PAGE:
9 If the block m is massive enough, it will instead apply enough tension in the cod to pull block m 1 uphill. The limit of static fiction on m 1 in this diection is found by changing the equations fo the foces paallel to each incline to m 1 g sin 40 o T ' + f s1max = m 1 a = 0 and T ' m g sin 3 o + f s max = m a = 0 ; the equations fo the nomal foces ae not affected. Repeating the est of the calculations as we did befoe, we now have m = sin 40o + µ s cos 40 o sin 3 o µ s cos 3 o m kg kg., the geatest mass this block may have without ovecoming static fiction and pulling the othe block along afte it. c) We continue to use the Atwood machine descibed in pat (b), but now with a mass m = 9. kg. We have seen that this will be moe than sufficient mass to ovecome static fiction and set both blocks sliding along thei inclines, with m 1 moving uphill. The nomal foces acting on the blocks will still be as they wee in pat (b). Howeve, with the blocks in motion, thei acceleations will no longe be zeo; with kinetic fiction acting on the blocks, the equations fo the foces paallel to the inclines become m 1 g sin 40 o T '' + f k 1 = m 1 a and T '' m g sin 3 o + f k = m a, with f k = µ k N. We now solve each equation fo the new cod tension T and equate the esults to find m 1 g sin 40 o + µ k m 1 g cos 40 o m 1 a = T '' = m g sin 3 o µ k m g cos 3 o + m a (m 1 + m ) a = m 1 g sin 40 o + µ k m 1 g cos 40 o m g sin 3 o + µ k m g cos 3 o a = m 1 (sin 40 o + µ k cos 40 o ) m (sin 3 o µ k cos 3 o ) g m 1 + m 1.8 kg. ( ) 9. kg. ( ) (9.81 m kg. sec. ) 0.11 g o 1.19 m. sec.. The negative sign fo this acceleation agees with ou expectation that m 1 is being pulled uphill and it is m that is sliding downhill.
10 d) With the pulley now expeiencing fiction with the cod connecting the blocks, the tensions in the cod on eithe side of the pulley ae no longe equal. The equations fo the foces paallel to the inclines that we used in pat (c) must be modified to ead m 1 g sin 40 o T 1 + µ k m 1 g cos 40 o = m 1 a ' and T m g sin 3 o + µ k m g cos 3 o = m a '. Since block m is obseved to be sliding downhill, the acceleation of both blocks is a ' = 0.88 m. sec.. We can solve each of these foce equations fo the tensions, since they ae the only unknowns, to detemine [ ] T 1 = m 1 g(sin 40 o + µ k cos 40 o ) a ' (1.8 kg.) (9.81 m. m. ) ( ) ( 0.88 sec. sec. ) N. and T = m [ g(sin 3 o µ k cos 3 o ) + a '] (9. kg.) (9.81 m. m. ) ( ) + ( 0.88 sec. sec. ) N.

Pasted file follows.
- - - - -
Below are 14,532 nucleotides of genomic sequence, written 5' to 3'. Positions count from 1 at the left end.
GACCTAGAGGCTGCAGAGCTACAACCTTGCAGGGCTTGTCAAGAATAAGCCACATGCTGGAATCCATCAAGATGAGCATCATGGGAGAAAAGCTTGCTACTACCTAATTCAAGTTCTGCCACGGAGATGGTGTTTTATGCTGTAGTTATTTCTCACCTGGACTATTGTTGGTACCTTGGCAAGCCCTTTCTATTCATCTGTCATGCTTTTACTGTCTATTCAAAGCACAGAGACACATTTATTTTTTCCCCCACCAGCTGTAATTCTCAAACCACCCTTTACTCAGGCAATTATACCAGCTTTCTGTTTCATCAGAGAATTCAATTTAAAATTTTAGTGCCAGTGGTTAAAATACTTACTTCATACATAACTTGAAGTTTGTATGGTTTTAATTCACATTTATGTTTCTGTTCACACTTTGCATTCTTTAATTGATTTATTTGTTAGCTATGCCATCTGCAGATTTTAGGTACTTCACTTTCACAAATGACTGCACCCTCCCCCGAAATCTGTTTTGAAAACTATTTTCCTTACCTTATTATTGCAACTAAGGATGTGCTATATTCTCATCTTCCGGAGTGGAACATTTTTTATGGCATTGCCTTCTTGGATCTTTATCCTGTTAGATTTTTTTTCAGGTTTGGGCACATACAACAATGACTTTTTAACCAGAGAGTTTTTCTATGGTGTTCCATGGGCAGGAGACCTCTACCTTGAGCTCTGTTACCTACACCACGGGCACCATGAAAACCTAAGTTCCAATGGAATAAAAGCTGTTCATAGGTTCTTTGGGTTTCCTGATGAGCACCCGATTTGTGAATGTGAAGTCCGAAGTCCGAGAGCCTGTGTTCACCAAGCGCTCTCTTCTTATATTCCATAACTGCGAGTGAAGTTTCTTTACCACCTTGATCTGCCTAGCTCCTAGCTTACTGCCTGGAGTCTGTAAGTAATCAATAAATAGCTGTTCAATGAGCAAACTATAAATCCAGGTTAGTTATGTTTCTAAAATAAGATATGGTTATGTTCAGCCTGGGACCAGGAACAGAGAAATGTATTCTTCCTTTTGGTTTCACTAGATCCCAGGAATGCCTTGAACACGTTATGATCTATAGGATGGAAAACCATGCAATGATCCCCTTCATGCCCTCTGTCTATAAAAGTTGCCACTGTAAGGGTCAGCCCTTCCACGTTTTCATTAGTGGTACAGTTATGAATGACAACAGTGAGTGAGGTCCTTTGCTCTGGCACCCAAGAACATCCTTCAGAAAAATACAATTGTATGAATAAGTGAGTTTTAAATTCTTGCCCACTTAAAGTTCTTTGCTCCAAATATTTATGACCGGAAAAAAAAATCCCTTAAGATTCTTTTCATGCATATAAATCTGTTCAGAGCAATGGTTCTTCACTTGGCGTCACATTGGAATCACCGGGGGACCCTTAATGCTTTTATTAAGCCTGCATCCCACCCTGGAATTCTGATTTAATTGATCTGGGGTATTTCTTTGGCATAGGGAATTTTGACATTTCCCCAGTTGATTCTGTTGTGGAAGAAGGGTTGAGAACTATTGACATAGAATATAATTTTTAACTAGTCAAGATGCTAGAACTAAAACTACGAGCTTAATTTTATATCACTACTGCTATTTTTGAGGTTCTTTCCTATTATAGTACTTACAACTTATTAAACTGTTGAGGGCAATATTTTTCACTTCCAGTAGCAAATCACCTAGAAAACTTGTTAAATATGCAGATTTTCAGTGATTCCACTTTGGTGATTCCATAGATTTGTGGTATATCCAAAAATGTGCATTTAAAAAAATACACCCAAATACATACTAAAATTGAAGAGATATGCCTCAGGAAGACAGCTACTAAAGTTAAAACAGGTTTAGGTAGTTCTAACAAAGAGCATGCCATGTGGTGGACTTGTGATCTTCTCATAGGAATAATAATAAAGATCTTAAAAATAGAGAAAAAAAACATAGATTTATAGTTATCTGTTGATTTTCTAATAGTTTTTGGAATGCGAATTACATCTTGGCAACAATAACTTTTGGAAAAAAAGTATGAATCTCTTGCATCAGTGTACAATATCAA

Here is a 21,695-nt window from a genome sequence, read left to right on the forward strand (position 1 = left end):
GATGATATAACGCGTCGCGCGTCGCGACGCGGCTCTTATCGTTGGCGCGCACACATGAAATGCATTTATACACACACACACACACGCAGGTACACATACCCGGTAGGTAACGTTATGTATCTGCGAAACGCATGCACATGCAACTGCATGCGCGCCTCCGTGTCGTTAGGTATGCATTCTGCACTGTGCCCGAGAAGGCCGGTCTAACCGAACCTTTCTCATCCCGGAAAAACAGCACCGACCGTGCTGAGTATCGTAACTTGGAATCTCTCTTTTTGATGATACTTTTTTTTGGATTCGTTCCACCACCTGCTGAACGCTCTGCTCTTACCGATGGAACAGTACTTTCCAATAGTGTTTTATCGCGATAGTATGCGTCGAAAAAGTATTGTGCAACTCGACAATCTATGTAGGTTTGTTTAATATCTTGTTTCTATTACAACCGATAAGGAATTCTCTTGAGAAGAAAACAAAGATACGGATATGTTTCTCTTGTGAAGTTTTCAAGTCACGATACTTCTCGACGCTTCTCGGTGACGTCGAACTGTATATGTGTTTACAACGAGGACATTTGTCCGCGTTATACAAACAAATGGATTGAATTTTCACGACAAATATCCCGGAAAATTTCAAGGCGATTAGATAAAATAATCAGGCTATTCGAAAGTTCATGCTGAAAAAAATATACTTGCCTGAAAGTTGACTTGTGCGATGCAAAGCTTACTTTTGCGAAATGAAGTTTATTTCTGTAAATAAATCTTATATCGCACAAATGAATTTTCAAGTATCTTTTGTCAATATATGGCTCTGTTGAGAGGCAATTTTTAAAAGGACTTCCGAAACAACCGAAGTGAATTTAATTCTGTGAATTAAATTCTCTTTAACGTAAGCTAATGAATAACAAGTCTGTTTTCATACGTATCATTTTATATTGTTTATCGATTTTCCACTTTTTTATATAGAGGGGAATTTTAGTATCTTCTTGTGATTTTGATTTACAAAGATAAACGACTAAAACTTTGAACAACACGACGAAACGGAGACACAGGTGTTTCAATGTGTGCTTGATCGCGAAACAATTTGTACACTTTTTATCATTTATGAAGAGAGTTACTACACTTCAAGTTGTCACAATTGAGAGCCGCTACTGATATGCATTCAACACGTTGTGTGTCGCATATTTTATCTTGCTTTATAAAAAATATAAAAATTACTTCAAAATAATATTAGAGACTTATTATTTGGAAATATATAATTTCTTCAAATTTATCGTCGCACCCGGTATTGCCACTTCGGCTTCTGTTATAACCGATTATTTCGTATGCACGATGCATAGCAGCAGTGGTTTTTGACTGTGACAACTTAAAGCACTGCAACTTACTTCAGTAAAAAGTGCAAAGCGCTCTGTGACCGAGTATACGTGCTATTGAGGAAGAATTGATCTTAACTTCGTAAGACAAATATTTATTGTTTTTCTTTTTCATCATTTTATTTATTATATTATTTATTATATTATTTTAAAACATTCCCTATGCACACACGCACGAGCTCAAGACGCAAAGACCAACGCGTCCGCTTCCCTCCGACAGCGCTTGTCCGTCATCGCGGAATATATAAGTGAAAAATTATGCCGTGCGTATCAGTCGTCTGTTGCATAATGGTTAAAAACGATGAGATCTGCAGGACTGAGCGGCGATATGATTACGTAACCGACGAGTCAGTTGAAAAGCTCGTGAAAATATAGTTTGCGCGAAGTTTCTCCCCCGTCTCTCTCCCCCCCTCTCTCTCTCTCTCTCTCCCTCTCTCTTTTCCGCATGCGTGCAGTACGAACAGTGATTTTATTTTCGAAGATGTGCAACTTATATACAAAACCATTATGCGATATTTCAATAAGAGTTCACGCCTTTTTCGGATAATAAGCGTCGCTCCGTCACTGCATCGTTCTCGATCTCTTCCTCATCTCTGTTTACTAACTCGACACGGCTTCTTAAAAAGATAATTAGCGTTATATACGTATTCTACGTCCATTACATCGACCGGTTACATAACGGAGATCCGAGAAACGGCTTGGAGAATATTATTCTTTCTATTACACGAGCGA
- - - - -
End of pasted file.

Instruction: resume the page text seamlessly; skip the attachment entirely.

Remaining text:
11 These unequal tensions apply a net toque to the pulley, so it will otate. The toques about the cente-of-mass of the pulley ae τ T1 = + T 1 sin 90 o = +T 1 and τ T = T sin 90 o = T, so the net toque on the pulley is ( T 1 T ) ( N ) 0.15 m N m. (the negative sign indicates that the otation is clockwise, as we would expect fom the diagams). Fo a igidly otating object (all points otate about the axis at the same angula speed) like the pulley, the net toque is τ net = I CM α, whee α is the angula acceleation. Since the edge of the pulley acceleates along with the cod, we have the same elationship as we do fo a olling object, α = a'. The moment of inetia of the pulley about its cente of mass is thus given by I CM = τ net α = τ net a' = τ net a' 0.15 m. ( 0.44 N m.) 0.88 m kg. m. sec. 13) a) This situation can be viewed fom eithe of two efeence fames; the Poblem is solved in much the same way in both cases. Fom the point of view of someone standing nea the conveyo belt, the gaphite block falls staight down, lands with zeo hoizontal velocity, and is acceleated up to the speed of the belt. Fon a viewpoint on the belt, the block falls along a paabolic ac and lands with a hoizontal speed of 3 m./sec., afte which the block is bought to est by kinetic fiction. In eithe efeence fame, we may apply the wok-kinetic enegy theoem: the magnitude of the obseved change in the kinetic enegy of the block is equal to the magnitude of the wok done on it by kinetic fiction. Since the conveyo belt is hoizontal, the nomal foce on the block is N = Mg, so the kinetic fictional foce on the block is f k = µ k N = µ k Mg. The fiction acts in the opposite diection to the path along which the block slides, so the fictional wok done on the block is = f k Δ x = µ k Mg L cos 180 o = µ k MgL, whee W f L is the distance the block slides along the belt. By the wok-kinetic enegy theoem then, we find W f = ΔK µ k MgL = 1 Mv L = v µ k g (3.0 m. sec. ) m..9 m. sec. b) Hee, thee is no fiction between any of the sufaces in contact, so we do not need to be concened with the nomal foces on the blocks. Since the only hoizontal foce on m 1 would be due to fiction, in this case the uppe block is not acceleated; thus, a 1 = 0. In the absence of fiction, the only hoizontal foce acting on m is the applied foce F = 6 N. ; hence, the acceleation of the lowe block is